CALGARY, April 2, 2015 /CNW/ - Yesterday was the deadline to join the Asian Infrastructure Investment Bank (AIIB) as a founding member. Once again Canada is on the sidelines as Asia and most of the rest of the world moves along without us.
The Asian Infrastructure Investment Bank (AIIB) is a new regional multilateral development bank that was announced by China at the APEC summit in 2013 and was launched at the 2014 APEC summit in Beijing. The new regional bank has been the subject of considerable scrutiny and media attention – more than would be expected for this kind of institution – because it signifies a change in the international relations.
A report released today by The School of Public Policy exposes the potential missed opportunity for Canada to join the AIIB and what implications that may reveal. According to the report "Canada's relationship with China has been warming in modest ways in the past year. The AIIB reflects a world where the majority of global GDP will soon be produced in Asia, and where the infrastructure needs in the region are enormous. Canada has much to offer in terms of skills and expertise in building infrastructure."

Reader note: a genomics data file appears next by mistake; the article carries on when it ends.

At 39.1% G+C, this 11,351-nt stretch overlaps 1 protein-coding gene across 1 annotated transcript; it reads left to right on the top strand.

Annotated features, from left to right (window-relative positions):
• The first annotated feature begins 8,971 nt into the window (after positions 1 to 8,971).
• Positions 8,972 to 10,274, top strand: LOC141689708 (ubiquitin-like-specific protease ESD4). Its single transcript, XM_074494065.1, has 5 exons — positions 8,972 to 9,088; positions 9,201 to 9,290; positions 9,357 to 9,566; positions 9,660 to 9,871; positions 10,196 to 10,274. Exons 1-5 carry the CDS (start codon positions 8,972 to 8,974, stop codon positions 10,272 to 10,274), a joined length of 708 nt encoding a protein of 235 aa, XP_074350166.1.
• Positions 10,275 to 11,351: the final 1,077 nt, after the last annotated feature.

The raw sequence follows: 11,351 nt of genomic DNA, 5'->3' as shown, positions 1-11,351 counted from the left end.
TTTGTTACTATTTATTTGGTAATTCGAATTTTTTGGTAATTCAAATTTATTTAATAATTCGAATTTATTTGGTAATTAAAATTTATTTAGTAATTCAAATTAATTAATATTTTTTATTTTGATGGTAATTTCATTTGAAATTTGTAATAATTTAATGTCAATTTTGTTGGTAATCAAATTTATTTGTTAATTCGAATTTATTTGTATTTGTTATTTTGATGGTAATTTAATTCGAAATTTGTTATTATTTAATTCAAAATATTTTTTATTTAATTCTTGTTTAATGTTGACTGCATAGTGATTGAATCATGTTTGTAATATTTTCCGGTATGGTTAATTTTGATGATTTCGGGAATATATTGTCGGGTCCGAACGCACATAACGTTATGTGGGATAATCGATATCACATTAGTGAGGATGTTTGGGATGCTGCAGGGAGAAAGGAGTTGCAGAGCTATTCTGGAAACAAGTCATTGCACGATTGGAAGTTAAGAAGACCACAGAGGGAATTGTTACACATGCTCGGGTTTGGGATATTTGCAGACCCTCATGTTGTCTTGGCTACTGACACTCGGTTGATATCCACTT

Joining the AIIB would be a useful signal of engagement and support for China as a constructive international player. Failure to join signals that the Canadian government is following the U.S. lead – or has little interest in Asia and its economic priorities.
The paper can be downloaded at http://www.policyschool.ucalgary.ca/?q=research
SOURCE The School of Public Policy - University of Calgary
For further information: Media contact: Morten Paulsen, firstname.lastname@example.org, 403.399.3377